Equal Pay/Fair Wage

Times Haven't Changed for 'The Help' of Today

Friday, August 19, 2011

"The Help" has stirred controversy in its portrayal of domestic workers during the civil rights-era in the South. But it's also stoked interest in the California Domestic Workers Bill of Rights, which New York State passed last year.

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Feeling a Connection

Another woman, an employer of a nanny and housecleaner, stayed to talk with domestic workers in the theater for nearly 20 minutes after the screening. She said she was shocked to learn that much of the abuse and exploitation portrayed in "The Help" continued today, and happily signed a petition in support of the Bill of Rights campaign.

Many people leaving the viewings commented on the strong personal and emotional resonance they'd felt while watching the film.

This kind of connection and these discussions help drive home why we need a California Domestic Workers Bill of Rights, and why all of America needs to grant domestic workers labor protections.

When Franklin Delano Roosevelt signed the National Labor Relations Act in 1935--the law that provides basic labor protections to most workers--domestic workers were left out. At the time, domestic workers were overwhelmingly African American women. Southern senators refused to allow the passage of the act unless it left them out.

Today, domestic workers are still predominantly women of color, often immigrants. The vulnerability they face hasn't changed. Nor has their lack of legal protections.

The California Domestic Workers Bill of Rights would help change that. The bill, which passed the California State Assembly on June 2, would provide domestic workers with the basic rights that the heroines of "The Help" went without, such as overtime, meal time, rest breaks and access to kitchen facilities.

Whatever the film gets wrong, it has offered more than just a fictionalized glimpse of the past. It provides a window into the vulnerabilities of hundreds of thousands of today's domestic workers, the workers who make all other work possible.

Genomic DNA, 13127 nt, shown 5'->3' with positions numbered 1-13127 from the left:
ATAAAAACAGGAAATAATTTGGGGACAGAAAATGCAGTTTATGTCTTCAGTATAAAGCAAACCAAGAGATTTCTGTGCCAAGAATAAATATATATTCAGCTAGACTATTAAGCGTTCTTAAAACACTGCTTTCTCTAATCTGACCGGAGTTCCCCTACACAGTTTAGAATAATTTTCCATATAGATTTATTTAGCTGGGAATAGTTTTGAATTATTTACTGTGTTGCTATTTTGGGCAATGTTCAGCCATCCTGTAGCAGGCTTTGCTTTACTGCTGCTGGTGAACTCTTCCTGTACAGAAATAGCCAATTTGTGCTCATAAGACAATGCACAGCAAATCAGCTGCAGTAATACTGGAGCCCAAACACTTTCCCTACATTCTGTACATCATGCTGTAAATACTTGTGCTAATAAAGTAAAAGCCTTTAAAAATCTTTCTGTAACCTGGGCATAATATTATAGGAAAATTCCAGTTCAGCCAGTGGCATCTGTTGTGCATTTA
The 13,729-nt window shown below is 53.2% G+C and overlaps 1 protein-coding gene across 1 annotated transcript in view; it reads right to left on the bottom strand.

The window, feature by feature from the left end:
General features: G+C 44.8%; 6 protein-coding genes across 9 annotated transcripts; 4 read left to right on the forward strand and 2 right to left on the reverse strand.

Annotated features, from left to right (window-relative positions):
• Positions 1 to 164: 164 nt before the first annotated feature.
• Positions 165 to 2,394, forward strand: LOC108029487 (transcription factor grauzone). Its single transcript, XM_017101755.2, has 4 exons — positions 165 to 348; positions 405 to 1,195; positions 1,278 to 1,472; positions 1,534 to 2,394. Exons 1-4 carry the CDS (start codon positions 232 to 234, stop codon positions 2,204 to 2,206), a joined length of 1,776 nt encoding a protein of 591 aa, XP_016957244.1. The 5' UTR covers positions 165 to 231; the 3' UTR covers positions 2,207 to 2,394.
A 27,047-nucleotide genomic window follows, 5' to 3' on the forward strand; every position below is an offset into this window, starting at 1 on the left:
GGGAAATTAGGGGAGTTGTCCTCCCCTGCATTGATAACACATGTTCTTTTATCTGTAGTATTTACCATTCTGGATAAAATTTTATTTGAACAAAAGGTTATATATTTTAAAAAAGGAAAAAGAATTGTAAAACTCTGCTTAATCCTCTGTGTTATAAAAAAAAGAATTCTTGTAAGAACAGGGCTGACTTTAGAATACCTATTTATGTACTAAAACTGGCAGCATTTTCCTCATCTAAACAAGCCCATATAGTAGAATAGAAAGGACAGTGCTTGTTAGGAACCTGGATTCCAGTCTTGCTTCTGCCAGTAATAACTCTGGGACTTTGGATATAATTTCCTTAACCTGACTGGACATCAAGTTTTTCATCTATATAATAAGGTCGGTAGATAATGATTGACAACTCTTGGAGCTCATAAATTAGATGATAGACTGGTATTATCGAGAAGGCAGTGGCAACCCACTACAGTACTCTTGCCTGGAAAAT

It also reminds us that we have the power to change things.

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Grecia Lima is the campaign director of the California Domestic Worker Coalition, a member organization of the National Domestic Workers Alliance.

For more information:

CA Bill of Rights:
http://www.domesticworkers.org/ca-bill-of-rights

"An Open Statement to the Fans of The Help," Association of Black Women Historians:
http://www.abwh.org/index.php?option=com_content&view=article&id=2:open-statement-the-help&catid=1:latest-news

"This is why I worry about "The Help," What Tami Said:
http://www.whattamisaid.com/2011/08/this-is-why-i-worry-about-help.html

"Judge throws out suit against 'The Help' author," ABC:
http://abclocal.go.com/kabc/story?section=news/entertainment&id=8311712

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Yes, despite the stereotypes, it is an advance to see domestic work acknowledged and the exploitation of domestic workers made public. How heartening to know that California domestic workers are fighting for a bill like the one recently passed in New York. 35 years ago I produced a radio documentary about the history of domestic workers in New York -- with stories from the women themselves. Check it out on my website: www.gailpellettproductions.com The doc is called "I won't get down on my knees" http://gailpellettproductions.com/i-wont-get-down-on-my-knees-domestic-w...

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